In another worrisome trend that will further squeeze U.S. households, shelter costs — which account for roughly one-third of the CPI — sped up again in August, climbing 0.7% from the previous month, compared with a 0.5% increase in July. 

On an annual basis, shelter costs have climbed 6.2%, the fastest since February 1991. 


Rent costs jumped 0.8% over the month and 6.7% on an annual basis. Rising rents are a concerning development because higher housing costs most directly and acutely affect household budgets. Another data point that measures how much homeowners would pay in equivalent rent if they had not bought their home, climbed 0.7% in August from the previous month.

"Housing was another major contributor to inflation in August, with the shelter index rising 0.7% month-on-month," said Cailin Birch, global economist at the Economist Intelligence Unit. "We expect rental and mortgage costs to continue to rise in the coming months, partially reflecting rising interest rates." 


The year-over-year Consumer Price Index for energy rose.  (U.S. Bureau of Labor Statistics / Fox News)

There was some real reprieve for U.S. households last month in the form of lower energy prices, which contributed to the decline in headline inflation. The cost of energy fell 6.2% in August from the previous month, though it remains 23.8% higher than just one year ago. Gasoline prices fell a stunning 12.2% in August but remain up 25.6% from last year.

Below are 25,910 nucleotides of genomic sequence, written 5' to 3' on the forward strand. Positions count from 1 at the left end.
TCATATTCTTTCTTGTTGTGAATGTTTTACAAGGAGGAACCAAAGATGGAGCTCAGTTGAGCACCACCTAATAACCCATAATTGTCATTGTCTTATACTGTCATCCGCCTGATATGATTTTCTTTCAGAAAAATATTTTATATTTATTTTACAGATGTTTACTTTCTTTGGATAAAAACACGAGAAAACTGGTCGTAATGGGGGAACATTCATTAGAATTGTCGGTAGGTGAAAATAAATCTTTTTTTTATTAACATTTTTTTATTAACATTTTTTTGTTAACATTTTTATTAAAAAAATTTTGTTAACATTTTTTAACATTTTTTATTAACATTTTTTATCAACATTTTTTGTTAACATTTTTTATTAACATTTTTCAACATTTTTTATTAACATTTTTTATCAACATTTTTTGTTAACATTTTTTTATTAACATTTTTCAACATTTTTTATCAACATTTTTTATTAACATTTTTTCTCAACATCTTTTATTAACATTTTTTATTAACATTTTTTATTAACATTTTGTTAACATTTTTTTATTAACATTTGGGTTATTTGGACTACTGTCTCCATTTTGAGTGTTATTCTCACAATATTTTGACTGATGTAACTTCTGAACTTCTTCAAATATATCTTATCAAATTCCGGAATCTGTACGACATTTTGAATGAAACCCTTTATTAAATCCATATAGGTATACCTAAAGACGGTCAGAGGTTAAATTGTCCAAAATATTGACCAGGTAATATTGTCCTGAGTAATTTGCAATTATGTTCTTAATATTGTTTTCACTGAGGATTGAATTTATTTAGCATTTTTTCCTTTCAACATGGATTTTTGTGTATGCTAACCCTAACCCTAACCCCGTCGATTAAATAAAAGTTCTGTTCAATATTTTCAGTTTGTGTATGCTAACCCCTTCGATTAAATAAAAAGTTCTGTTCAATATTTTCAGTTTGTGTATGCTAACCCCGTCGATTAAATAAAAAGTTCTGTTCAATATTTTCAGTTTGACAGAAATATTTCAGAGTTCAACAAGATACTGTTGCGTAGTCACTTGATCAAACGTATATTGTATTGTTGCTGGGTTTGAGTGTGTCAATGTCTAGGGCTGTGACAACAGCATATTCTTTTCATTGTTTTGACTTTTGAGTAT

The average price for a gallon of regular gas was $3.70 nationwide on Wednesday, according to AAA. That marks a major drop from the record high of $5.01 set in mid-June, although it's still a big increase from one year ago, when prices sat at $3.17

The drop in energy prices was not broad-based: Electricity prices, for instance, rose 1.1% in the one-month period from July to August and were up 15.8% from a year ago.


A pedestrian walks past a pre-owned car sales lot in Miami, Florida on January 12, 2022. (Photo by CHANDAN KHANNA/AFP via Getty Images / Getty Images)

Unfortunately for Americans who needed to buy a car in July, the price of new vehicles continued to march higher.

The cost of new vehicles is up 10.1% from the prior year, largely because semiconductor shortages continue to delay car manufacturing. On a monthly basis, the price of new vehicles jumped 0.6%, according to the unadjusted Labor Department data.

But used car and truck prices, which have been a major component of the inflation increase, actually fell 0.4% in August from the previous month. The cost of a used car or truck is still about 7.8% higher than it was one year ago.


Travel and transportation

The year-over-year Consumer Price Index for travel increased.  (U.S. Bureau of Labor Statistics / Fox News)

Airline fares declined in August for the third consecutive month, plunging 8.8% in the one-month period from July. Still, airfare costs are up 33.4% over the past year, according to unadjusted data – in part because airlines are passing along the cost of more expensive fuel to consumers.